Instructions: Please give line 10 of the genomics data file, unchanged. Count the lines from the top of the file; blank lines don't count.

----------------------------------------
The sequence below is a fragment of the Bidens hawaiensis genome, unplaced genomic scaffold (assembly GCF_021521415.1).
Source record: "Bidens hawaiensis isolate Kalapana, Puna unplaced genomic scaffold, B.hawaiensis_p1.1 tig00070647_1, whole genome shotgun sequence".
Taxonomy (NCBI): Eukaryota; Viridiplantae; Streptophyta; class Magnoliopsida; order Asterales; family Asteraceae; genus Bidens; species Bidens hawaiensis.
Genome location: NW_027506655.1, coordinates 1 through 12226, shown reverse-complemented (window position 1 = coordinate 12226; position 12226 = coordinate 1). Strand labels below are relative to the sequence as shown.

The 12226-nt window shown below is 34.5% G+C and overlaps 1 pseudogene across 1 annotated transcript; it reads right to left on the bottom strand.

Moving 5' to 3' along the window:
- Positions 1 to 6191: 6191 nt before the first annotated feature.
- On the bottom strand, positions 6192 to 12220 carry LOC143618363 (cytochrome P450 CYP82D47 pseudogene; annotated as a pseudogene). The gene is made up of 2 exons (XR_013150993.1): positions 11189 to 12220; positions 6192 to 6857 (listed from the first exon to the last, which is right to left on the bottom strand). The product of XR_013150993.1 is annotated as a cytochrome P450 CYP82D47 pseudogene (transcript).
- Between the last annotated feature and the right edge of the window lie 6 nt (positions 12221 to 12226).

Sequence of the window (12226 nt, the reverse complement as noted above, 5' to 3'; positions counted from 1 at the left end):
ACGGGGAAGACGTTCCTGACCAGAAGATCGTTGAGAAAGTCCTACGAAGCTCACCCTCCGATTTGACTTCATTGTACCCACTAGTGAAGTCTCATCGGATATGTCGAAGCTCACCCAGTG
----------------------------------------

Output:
Sequence of the window (12226 nt, the reverse complement as noted above, 5' to 3'; positions counted from 1 at the left end):